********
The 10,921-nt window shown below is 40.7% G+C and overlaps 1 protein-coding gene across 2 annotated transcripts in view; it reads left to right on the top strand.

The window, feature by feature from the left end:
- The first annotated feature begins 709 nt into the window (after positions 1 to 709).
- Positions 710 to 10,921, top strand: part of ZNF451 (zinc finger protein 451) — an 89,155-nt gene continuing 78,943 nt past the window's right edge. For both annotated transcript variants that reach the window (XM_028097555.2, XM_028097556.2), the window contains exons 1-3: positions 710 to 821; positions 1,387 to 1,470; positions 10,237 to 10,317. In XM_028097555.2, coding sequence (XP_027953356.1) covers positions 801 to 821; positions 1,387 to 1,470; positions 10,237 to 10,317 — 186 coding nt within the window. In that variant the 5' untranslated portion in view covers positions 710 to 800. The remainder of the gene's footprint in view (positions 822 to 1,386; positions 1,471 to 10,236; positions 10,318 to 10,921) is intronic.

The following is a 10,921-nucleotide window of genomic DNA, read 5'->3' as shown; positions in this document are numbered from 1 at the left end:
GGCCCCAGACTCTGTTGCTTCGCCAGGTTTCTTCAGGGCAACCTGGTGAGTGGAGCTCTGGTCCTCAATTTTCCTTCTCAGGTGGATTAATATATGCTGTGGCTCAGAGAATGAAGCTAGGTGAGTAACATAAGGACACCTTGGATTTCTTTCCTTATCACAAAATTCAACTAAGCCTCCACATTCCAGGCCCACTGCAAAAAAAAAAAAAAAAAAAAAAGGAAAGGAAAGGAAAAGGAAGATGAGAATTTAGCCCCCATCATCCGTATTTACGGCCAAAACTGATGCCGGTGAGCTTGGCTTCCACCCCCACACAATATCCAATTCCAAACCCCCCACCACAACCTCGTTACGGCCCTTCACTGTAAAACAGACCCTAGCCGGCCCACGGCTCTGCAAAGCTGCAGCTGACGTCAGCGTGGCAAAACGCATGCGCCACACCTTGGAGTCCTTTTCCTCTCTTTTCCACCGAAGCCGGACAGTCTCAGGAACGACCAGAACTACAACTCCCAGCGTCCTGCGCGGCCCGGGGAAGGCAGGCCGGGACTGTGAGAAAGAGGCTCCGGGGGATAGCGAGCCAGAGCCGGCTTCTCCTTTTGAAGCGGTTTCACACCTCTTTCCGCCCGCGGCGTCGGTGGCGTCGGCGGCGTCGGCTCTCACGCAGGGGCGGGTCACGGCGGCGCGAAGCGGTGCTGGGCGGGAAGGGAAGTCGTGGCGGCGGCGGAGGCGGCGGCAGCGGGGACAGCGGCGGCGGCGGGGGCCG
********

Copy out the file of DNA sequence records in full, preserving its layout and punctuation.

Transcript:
The 10,921-nt window shown below is 40.7% G+C and overlaps 1 protein-coding gene across 2 annotated transcripts in view; it reads left to right on the top strand.

The window, feature by feature from the left end:
- The first annotated feature begins 709 nt into the window (after positions 1 to 709).
- Positions 710 to 10,921, top strand: part of ZNF451 (zinc finger protein 451) — an 89,155-nt gene continuing 78,943 nt past the window's right edge. For both annotated transcript variants that reach the window (XM_028097555.2, XM_028097556.2), the window contains exons 1-3: positions 710 to 821; positions 1,387 to 1,470; positions 10,237 to 10,317. In XM_028097555.2, coding sequence (XP_027953356.1) covers positions 801 to 821; positions 1,387 to 1,470; positions 10,237 to 10,317 — 186 coding nt within the window. In that variant the 5' untranslated portion in view covers positions 710 to 800. The remainder of the gene's footprint in view (positions 822 to 1,386; positions 1,471 to 10,236; positions 10,318 to 10,921) is intronic.

The following is a 10,921-nucleotide window of genomic DNA, read 5'->3' as shown; positions in this document are numbered from 1 at the left end:
GGCCCCAGACTCTGTTGCTTCGCCAGGTTTCTTCAGGGCAACCTGGTGAGTGGAGCTCTGGTCCTCAATTTTCCTTCTCAGGTGGATTAATATATGCTGTGGCTCAGAGAATGAAGCTAGGTGAGTAACATAAGGACACCTTGGATTTCTTTCCTTATCACAAAATTCAACTAAGCCTCCACATTCCAGGCCCACTGCAAAAAAAAAAAAAAAAAAAAAAGGAAAGGAAAGGAAAAGGAAGATGAGAATTTAGCCCCCATCATCCGTATTTACGGCCAAAACTGATGCCGGTGAGCTTGGCTTCCACCCCCACACAATATCCAATTCCAAACCCCCCACCACAACCTCGTTACGGCCCTTCACTGTAAAACAGACCCTAGCCGGCCCACGGCTCTGCAAAGCTGCAGCTGACGTCAGCGTGGCAAAACGCATGCGCCACACCTTGGAGTCCTTTTCCTCTCTTTTCCACCGAAGCCGGACAGTCTCAGGAACGACCAGAACTACAACTCCCAGCGTCCTGCGCGGCCCGGGGAAGGCAGGCCGGGACTGTGAGAAAGAGGCTCCGGGGGATAGCGAGCCAGAGCCGGCTTCTCCTTTTGAAGCGGTTTCACACCTCTTTCCGCCCGCGGCGTCGGTGGCGTCGGCGGCGTCGGCTCTCACGCAGGGGCGGGTCACGGCGGCGCGAAGCGGTGCTGGGCGGGAAGGGAAGTCGTGGCGGCGGCGGAGGCGGCGGCAGCGGGGACAGCGGCGGCGGCGGGGGCCG